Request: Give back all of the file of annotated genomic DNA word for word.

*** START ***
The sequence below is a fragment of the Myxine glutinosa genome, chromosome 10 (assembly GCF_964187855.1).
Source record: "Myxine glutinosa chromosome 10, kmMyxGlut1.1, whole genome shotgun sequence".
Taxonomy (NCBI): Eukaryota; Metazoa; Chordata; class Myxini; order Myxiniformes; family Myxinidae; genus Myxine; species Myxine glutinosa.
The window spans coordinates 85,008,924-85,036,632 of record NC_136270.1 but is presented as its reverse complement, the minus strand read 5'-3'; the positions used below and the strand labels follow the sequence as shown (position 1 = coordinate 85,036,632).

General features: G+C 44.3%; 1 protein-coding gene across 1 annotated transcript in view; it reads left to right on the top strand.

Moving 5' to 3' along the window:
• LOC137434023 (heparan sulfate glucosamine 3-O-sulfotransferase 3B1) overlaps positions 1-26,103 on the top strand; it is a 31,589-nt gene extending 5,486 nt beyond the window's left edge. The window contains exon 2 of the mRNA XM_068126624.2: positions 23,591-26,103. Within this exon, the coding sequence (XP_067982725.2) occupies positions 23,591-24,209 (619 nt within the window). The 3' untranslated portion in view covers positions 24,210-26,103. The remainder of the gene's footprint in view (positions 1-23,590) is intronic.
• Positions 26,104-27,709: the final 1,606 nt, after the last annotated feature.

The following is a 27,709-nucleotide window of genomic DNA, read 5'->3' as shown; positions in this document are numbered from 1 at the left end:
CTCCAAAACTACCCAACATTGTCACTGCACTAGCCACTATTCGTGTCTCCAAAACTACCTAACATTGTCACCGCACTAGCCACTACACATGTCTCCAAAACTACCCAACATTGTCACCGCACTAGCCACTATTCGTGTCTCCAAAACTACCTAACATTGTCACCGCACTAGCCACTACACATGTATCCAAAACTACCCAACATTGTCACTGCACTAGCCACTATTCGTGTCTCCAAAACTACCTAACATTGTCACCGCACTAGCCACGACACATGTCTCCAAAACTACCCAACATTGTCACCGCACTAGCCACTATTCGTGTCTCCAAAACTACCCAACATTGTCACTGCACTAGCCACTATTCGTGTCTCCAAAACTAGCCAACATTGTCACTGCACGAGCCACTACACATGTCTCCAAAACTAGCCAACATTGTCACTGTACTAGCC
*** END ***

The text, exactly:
The sequence below is a fragment of the Myxine glutinosa genome, chromosome 10 (assembly GCF_964187855.1).
Source record: "Myxine glutinosa chromosome 10, kmMyxGlut1.1, whole genome shotgun sequence".
Taxonomy (NCBI): Eukaryota; Metazoa; Chordata; class Myxini; order Myxiniformes; family Myxinidae; genus Myxine; species Myxine glutinosa.
The window spans coordinates 85,008,924-85,036,632 of record NC_136270.1 but is presented as its reverse complement, the minus strand read 5'-3'; the positions used below and the strand labels follow the sequence as shown (position 1 = coordinate 85,036,632).

General features: G+C 44.3%; 1 protein-coding gene across 1 annotated transcript in view; it reads left to right on the top strand.

Moving 5' to 3' along the window:
• LOC137434023 (heparan sulfate glucosamine 3-O-sulfotransferase 3B1) overlaps positions 1-26,103 on the top strand; it is a 31,589-nt gene extending 5,486 nt beyond the window's left edge. The window contains exon 2 of the mRNA XM_068126624.2: positions 23,591-26,103. Within this exon, the coding sequence (XP_067982725.2) occupies positions 23,591-24,209 (619 nt within the window). The 3' untranslated portion in view covers positions 24,210-26,103. The remainder of the gene's footprint in view (positions 1-23,590) is intronic.
• Positions 26,104-27,709: the final 1,606 nt, after the last annotated feature.

The following is a 27,709-nucleotide window of genomic DNA, read 5'->3' as shown; positions in this document are numbered from 1 at the left end:
CTCCAAAACTACCCAACATTGTCACTGCACTAGCCACTATTCGTGTCTCCAAAACTACCTAACATTGTCACCGCACTAGCCACTACACATGTCTCCAAAACTACCCAACATTGTCACCGCACTAGCCACTATTCGTGTCTCCAAAACTACCTAACATTGTCACCGCACTAGCCACTACACATGTATCCAAAACTACCCAACATTGTCACTGCACTAGCCACTATTCGTGTCTCCAAAACTACCTAACATTGTCACCGCACTAGCCACGACACATGTCTCCAAAACTACCCAACATTGTCACCGCACTAGCCACTATTCGTGTCTCCAAAACTACCCAACATTGTCACTGCACTAGCCACTATTCGTGTCTCCAAAACTAGCCAACATTGTCACTGCACGAGCCACTACACATGTCTCCAAAACTAGCCAACATTGTCACTGTACTAGCC